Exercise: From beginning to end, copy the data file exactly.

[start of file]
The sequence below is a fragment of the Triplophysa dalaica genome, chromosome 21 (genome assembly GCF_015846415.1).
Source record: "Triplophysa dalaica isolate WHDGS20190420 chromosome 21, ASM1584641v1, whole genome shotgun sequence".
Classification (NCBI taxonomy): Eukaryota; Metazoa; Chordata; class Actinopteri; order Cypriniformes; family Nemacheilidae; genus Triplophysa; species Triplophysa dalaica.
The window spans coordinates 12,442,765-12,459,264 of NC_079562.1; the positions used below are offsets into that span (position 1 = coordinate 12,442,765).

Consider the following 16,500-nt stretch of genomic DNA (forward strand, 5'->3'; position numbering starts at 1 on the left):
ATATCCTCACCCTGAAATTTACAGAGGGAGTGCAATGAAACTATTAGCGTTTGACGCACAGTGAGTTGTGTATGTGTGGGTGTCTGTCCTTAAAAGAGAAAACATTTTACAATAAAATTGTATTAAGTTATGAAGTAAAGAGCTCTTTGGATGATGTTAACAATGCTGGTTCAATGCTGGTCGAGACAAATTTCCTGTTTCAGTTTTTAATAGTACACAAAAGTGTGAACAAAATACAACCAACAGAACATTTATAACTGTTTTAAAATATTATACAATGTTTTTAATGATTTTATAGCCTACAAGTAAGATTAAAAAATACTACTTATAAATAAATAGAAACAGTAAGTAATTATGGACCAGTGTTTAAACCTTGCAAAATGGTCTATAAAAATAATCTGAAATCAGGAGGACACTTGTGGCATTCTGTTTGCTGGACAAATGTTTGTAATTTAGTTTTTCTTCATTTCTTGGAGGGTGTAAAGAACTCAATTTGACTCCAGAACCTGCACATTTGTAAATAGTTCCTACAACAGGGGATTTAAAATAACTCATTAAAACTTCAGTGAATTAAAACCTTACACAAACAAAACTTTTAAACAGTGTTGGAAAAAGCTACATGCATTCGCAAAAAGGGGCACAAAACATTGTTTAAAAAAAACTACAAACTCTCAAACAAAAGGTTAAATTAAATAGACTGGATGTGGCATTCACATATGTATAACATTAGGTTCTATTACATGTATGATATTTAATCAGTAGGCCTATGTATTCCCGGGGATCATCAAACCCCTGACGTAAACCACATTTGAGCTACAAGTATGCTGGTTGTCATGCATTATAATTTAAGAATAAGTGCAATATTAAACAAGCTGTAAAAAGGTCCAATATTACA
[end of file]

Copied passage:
The sequence below is a fragment of the Triplophysa dalaica genome, chromosome 21 (genome assembly GCF_015846415.1).
Source record: "Triplophysa dalaica isolate WHDGS20190420 chromosome 21, ASM1584641v1, whole genome shotgun sequence".
Classification (NCBI taxonomy): Eukaryota; Metazoa; Chordata; class Actinopteri; order Cypriniformes; family Nemacheilidae; genus Triplophysa; species Triplophysa dalaica.
The window spans coordinates 12,442,765-12,459,264 of NC_079562.1; the positions used below are offsets into that span (position 1 = coordinate 12,442,765).

Consider the following 16,500-nt stretch of genomic DNA (forward strand, 5'->3'; position numbering starts at 1 on the left):
ATATCCTCACCCTGAAATTTACAGAGGGAGTGCAATGAAACTATTAGCGTTTGACGCACAGTGAGTTGTGTATGTGTGGGTGTCTGTCCTTAAAAGAGAAAACATTTTACAATAAAATTGTATTAAGTTATGAAGTAAAGAGCTCTTTGGATGATGTTAACAATGCTGGTTCAATGCTGGTCGAGACAAATTTCCTGTTTCAGTTTTTAATAGTACACAAAAGTGTGAACAAAATACAACCAACAGAACATTTATAACTGTTTTAAAATATTATACAATGTTTTTAATGATTTTATAGCCTACAAGTAAGATTAAAAAATACTACTTATAAATAAATAGAAACAGTAAGTAATTATGGACCAGTGTTTAAACCTTGCAAAATGGTCTATAAAAATAATCTGAAATCAGGAGGACACTTGTGGCATTCTGTTTGCTGGACAAATGTTTGTAATTTAGTTTTTCTTCATTTCTTGGAGGGTGTAAAGAACTCAATTTGACTCCAGAACCTGCACATTTGTAAATAGTTCCTACAACAGGGGATTTAAAATAACTCATTAAAACTTCAGTGAATTAAAACCTTACACAAACAAAACTTTTAAACAGTGTTGGAAAAAGCTACATGCATTCGCAAAAAGGGGCACAAAACATTGTTTAAAAAAAACTACAAACTCTCAAACAAAAGGTTAAATTAAATAGACTGGATGTGGCATTCACATATGTATAACATTAGGTTCTATTACATGTATGATATTTAATCAGTAGGCCTATGTATTCCCGGGGATCATCAAACCCCTGACGTAAACCACATTTGAGCTACAAGTATGCTGGTTGTCATGCATTATAATTTAAGAATAAGTGCAATATTAAACAAGCTGTAAAAAGGTCCAATATTACA